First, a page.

Posts Tagged ‘Saunders Country Critters’


In the late fall of 2008, a little 3-year-old wallaby named Wendell captured the hearts of Ottawa residents after he disappeared from his enclosure at his home at Saunders Country Critters. A fierce storm brought down a tree that crumpled his enclosure fencing. His disappearance began a search that brought out many volunteers, who spent several weeks scouring the area for the wayward wallaby. The story ended sadly when Wendell was found dead in a farmer’s field a few kilometers from his home. His death was reported in the national media.


This past weekend, Saunders Country Critters remembered Wendell and thanked the volunteers who helped search for him. In was also a day to welcome two new wallabies and introduce them to an adoring public. Cohen, pictured in the two photos above, was born at Saunders, just like Wendell. Now about 3 1/2 months old, he is not yet able to get around on is own and will be mobile in a few weeks. He was recently removed from his mother’s pouch because wallabies that are destined to live in captivity live longer, less-stressful lives if they become habituated to human contact at a young age. He has a special bag that mimics his mother’s pouch and is bottle-fed on kangaroo milk, imported from Australia. Once weaned, wallabies eat a diet similar to that of rabbits. His mom’s protective instincts that would come into play when he left her pouch had not yet kicked in, minimizing the trauma of seperation. Cohen showed every sign of being a relaxed and pampered baby.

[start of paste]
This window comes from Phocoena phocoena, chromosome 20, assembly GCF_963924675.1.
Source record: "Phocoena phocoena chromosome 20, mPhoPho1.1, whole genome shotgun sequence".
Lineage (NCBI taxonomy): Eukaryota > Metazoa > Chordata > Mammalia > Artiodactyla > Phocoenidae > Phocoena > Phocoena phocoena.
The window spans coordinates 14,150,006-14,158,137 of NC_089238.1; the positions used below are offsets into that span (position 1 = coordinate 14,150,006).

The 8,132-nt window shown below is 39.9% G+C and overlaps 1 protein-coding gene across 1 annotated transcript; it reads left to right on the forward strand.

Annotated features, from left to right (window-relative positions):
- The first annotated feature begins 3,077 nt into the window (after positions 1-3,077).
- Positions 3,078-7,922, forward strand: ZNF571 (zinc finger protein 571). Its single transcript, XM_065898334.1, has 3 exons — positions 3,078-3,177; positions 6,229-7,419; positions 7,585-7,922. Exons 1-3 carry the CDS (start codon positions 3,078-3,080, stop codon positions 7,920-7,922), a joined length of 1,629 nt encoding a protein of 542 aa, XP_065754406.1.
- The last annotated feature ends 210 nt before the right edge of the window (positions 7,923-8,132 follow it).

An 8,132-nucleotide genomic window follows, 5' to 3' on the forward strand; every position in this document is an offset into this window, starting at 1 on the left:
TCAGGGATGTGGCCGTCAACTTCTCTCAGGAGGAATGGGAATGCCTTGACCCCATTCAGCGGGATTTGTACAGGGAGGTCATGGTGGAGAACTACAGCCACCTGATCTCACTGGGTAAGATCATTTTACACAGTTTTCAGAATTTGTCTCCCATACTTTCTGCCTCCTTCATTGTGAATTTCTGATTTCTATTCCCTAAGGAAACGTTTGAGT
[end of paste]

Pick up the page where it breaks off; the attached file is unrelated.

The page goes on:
The star of the day, however, was another baby, an albino cutie named Wendell’s Angel, in remembrance of Wendell. Angel is about 7 months old and is slowly being introduced to the other Saunders wallabies. By late in the afternoon, she had made several public appearances and was content to remain in her wallaby snugglie. She swiveled her head about, taking in the sights and enjoying her many admirers.


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Saunders Country Critters and Garden Center is located southeast of Kemptville. The garden center offers a nice assortment of annuals, perennials and hanging baskets for sale. In the entrance to the garden center are a couple of cages featuring a pair of squirrel monkeys and a three-toed sloth, so you can enjoy walking through the greenhouses, lovely in the spring, and visit the animals as well.


I’m not certain if this is the male or the female squirrel monkey (Saimiri sciureus). The male is named Mr. Stitches, because he came to Saunders after he was attacked by younger males in the troop he was living with. Squirrel monkeys are native to the tropical areas of South America, where they live in trees and are diurnal, active during the day. They enjoy a diet of fruit and insects. Squirrel monkeys have the largest brain, proportionally to their body mass, of any of the primates.


We visited the zoo after we were done at the garden center. The zoo has a variety of domestic animals such as these donkeys.

crested duck

For many years, when we attended the Royal Agricultural Fair, we were sure to visit the “ducks in hats”. This sign explains how crested ducks get their ‘hats’. It reads, in part: “The crest is formed from a mass of fatty tissue that emerges through a gap in the cranium. From this, feathers grow.”


This charming llama, seeing that the grass was clearly greener on the other side of the fence, was almost as much outside the fence as inside. Down the way, a hairy armadillo (Chaetophractus sp.) was bustling about his pen, but stopped to take a look at us. We probably looked a bit blurry, as these South American animals have poor vision. Look at those diggers! No wonder they are noted burrowers.


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